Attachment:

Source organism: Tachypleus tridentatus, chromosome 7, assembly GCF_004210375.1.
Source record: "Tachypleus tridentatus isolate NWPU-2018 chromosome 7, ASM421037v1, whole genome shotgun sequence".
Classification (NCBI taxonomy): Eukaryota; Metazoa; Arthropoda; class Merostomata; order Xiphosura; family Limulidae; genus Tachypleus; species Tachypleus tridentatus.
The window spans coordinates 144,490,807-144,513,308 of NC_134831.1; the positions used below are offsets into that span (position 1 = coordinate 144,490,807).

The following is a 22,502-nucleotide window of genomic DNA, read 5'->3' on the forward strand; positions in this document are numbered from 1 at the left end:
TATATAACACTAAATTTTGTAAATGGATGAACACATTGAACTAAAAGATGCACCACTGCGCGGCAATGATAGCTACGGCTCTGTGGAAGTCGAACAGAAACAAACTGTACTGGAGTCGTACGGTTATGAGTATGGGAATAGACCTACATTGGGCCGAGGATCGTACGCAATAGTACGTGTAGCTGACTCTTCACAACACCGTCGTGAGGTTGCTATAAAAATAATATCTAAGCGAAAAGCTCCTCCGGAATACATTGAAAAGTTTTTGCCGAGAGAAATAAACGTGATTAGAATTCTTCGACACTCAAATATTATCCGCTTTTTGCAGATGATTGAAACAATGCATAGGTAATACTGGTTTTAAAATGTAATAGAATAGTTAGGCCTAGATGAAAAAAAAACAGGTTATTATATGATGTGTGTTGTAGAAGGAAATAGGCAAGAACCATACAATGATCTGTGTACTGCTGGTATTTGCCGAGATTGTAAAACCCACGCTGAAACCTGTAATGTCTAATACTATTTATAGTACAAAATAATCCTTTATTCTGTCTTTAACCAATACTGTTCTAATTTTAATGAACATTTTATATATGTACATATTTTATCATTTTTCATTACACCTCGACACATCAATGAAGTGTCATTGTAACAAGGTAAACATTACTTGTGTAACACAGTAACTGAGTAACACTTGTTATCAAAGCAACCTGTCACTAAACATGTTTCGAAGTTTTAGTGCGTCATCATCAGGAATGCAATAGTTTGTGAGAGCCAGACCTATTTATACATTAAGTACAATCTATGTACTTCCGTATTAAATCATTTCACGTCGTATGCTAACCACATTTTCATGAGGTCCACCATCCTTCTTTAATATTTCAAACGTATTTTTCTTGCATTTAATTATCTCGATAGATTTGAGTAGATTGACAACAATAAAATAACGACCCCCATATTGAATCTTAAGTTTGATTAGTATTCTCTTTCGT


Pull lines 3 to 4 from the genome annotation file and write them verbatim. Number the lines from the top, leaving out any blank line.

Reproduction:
Classification (NCBI taxonomy): Eukaryota; Metazoa; Arthropoda; class Merostomata; order Xiphosura; family Limulidae; genus Tachypleus; species Tachypleus tridentatus.
The window spans coordinates 144,490,807-144,513,308 of NC_134831.1; the positions used below are offsets into that span (position 1 = coordinate 144,490,807).